Undoubtedly, these are busy times for MTN Nigeria. In May 2019, the company became the first telecommunications network provider to be listed on the Nigerian Stock Exchange (NSE) Premium Board, a listing segment for an elite group of issuers that meet the Exchange’s most stringent corporate governance and listing standards. This board features organizations like Dangote Cement PLC, Lafarge Africa PLC and Access Bank PLC.
To manage its statutory obligations, abide by regulations and deal with the inevitable day-to-day legal issues that crop up in an organization of this nature, MTN Nigeria has an in-house legal team of more than 15 attorneys led by the General Counsel, Ifeoma Utah.
Ajuluchukwu is a Commercial Legal Advisor to the company and specialises in dispute resolution and intellectual property. He joined MTN Nigeria in 2017 from Olajide Oyewole LLP (a DLA Piper Africa Firm), where he practiced as a senior counsel and was head of business development for Nigeria.
His move was motivated by a yearning to apply his skills within a more complex multi-jurisdictional environment and a desire to plough a different professional pathway. The transition was also easier, as he had mentors like Tony Rapu, Sandra Oyewole, Ifeoma Utah and Emeka Etiaba SAN.
Working for MTN Nigeria means working within multiple teams and providing legal advice on a host of issues. These could be complex litigation matters involving State and Federal regulatory agencies, to complicated multi-jurisdictional contracts.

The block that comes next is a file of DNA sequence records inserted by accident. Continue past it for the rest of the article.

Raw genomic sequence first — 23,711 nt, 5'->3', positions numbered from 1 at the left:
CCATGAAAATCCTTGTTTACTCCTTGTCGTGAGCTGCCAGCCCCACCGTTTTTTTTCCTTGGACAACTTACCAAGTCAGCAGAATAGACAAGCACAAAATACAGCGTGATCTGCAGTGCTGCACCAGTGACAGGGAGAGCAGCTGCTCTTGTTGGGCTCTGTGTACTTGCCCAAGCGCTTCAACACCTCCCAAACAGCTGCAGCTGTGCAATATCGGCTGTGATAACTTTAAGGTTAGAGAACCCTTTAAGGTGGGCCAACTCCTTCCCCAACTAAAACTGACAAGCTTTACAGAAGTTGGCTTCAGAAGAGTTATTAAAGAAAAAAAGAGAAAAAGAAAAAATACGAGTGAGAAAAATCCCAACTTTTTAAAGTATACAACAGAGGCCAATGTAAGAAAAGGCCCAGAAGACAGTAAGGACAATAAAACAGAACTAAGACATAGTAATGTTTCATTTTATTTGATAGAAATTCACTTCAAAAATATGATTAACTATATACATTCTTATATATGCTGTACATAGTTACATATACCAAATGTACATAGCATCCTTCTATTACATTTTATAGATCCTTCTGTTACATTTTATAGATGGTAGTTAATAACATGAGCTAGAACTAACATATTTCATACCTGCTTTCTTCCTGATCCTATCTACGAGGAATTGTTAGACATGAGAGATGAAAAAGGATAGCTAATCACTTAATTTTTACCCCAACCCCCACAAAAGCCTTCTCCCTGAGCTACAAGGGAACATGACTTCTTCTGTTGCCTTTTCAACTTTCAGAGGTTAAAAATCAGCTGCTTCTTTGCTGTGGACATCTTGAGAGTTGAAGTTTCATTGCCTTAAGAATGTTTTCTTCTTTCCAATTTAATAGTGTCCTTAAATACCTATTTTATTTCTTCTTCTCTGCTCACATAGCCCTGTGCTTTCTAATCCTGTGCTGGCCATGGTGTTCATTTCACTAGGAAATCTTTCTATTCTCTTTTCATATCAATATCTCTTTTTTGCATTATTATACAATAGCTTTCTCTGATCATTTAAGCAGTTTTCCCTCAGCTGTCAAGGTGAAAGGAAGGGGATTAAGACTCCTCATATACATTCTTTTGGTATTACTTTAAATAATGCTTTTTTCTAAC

What this means is that life is a daily juggle of priorities.
“I have learnt to constantly prioritise and manage expectations,” says Ajuluchukwu.
“One has to continually make judgment calls (after consulting with a team’s management) to see how to manage tasks from different parts of the organisation.”
Most corporates with in-house legal teams engage external counsel where specialised legal knowledge is required.
“Typically, at MTN Nigeria, external counsel would be engaged, for example, in instances involving dispute resolution, which in-house counsel is precluded from handling themselves. Our parameters for engaging external counsel includes: diligence, in terms of work delivery, the ability to think outside the box, as well as expertise in the particular subject in question. Once all these are considered, the decision to go with external counsel would be at the professional discretion of management, the general counsel and/or the executive in charge of the division.”
This Lagos State University alumni was inspired to become a lawyer because of his family, his love for old legal TV shows like Boston Legal and Matlock, and a conversation with his mother – in which she emphasised the beauties of practicing law.
To young lawyers looking to venture in-house he says the advantages are many. They include a different experience pathway that can lead to exciting experiences, a more predictable work schedule, working closely with the business team and interfacing directly with upper level management.
On a personal note, he says young lawyers must develop a plan for their lives. “Life can be rough when you are at sea, but a plan pulls up the sails and steadies your course. Be disciplined!’’
When Ajuluchukwu isn’t “making it rain” at MTN, he is spending time with his three and one-year-old daughters. He is an avid runner and regularly takes part in marathons. He says he’s off to Cape Town and Beirut later this year “marathoning”!